International Service of Process Under the Hague Convention
International service of process under the Hague Convention is one of the most common methods for effectuating service as more countries become signatories. But how does the process work and what should you expect when serving through the Hague Convention?
Not all countries who are signatories to the overarching Hague Convention are signatories to the part pertaining to service of process and establishing jurisdiction: The Hague Convention on the Service Abroad of Judicial and Extrajudicial Documents. You should not assume that because you know the country is a signatory that you will be able to proceed with service of process through this method. It is important to either research yourself or to contact a professional who can provide you with information regarding the country you need to serve in.
Essentially the Hague Convention established a central authority for service requests to flow through, making it easier to pursue international service of process.
As far as a general timeline goes for international service of process under the Hague, you should expect the service to take around three to six months. Why so long? Take a look at some of the basic steps the service goes through and you’ll understand:
- A special “letter of request” is completed along with the necessary documentation and is sent to the appropriate central authority in the country where service is being completed.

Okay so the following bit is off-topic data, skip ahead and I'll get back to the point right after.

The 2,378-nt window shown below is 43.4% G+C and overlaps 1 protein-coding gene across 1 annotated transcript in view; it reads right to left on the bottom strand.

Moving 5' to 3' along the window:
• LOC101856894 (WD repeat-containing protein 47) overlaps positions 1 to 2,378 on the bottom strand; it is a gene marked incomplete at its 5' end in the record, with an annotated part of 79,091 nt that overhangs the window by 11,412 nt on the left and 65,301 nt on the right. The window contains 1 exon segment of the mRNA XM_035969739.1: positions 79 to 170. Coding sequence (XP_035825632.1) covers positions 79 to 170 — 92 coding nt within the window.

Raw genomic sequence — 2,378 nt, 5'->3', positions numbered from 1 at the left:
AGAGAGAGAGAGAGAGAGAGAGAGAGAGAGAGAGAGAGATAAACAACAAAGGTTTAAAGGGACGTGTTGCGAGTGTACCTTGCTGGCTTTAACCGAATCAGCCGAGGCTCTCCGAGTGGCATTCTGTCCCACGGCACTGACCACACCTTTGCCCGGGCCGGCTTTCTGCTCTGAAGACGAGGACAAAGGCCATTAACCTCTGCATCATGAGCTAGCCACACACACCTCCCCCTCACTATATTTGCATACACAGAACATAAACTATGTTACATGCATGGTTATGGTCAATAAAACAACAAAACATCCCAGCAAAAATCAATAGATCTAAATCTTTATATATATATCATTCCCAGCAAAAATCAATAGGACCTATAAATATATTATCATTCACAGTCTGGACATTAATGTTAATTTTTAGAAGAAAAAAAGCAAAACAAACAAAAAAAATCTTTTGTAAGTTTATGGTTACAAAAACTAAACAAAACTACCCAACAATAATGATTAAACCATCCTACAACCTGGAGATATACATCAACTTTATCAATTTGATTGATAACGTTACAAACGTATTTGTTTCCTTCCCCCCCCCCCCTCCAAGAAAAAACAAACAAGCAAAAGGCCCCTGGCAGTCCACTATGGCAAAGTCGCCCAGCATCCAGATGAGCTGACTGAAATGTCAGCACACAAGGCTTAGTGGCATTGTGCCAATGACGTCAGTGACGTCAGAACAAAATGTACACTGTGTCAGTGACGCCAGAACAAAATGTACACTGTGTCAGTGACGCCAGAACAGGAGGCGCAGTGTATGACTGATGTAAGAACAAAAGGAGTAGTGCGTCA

- The central authority there reviews the documents to ensure completion and accuracy. They are then given to the local court with jurisdiction over the defendant.
- The local court then sends the service out an individual to serve the document.
- The local court then sends documentation to the central authority that service was effectuated.
And now the process has to go in reverse…
- The central authority then completes paperwork in accordance with the Hague Convention to verify service was completed.
- The central authority forwards the documentation back to the United States and sends it back to the individual who originally requested service.
It is generally recommended to hire a company experienced in these types of matters, as there are nuances and associated costs for each country. Additionally, if you fill out the forms incorrectly or have missing information you were not aware you needed, you could see a delay of anywhere from two to four months in effectuating service. That doesn’t make for a happy client.
Prior to actually sending out the service to the appropriate court, the documents may need to be translated depending on where they are going. Certain countries have particular regions which require a different translation language than in another part of the country. Without the proper translation, the service may be rejected by the central authority of the country it is being sent to or service may be considered invalid down the road.
That’s just a brief overview of international service of process under the Hague Convention. Have questions or not sure if the country you need service is a signatory? Give us a call and we’d be happy to get you the information you need.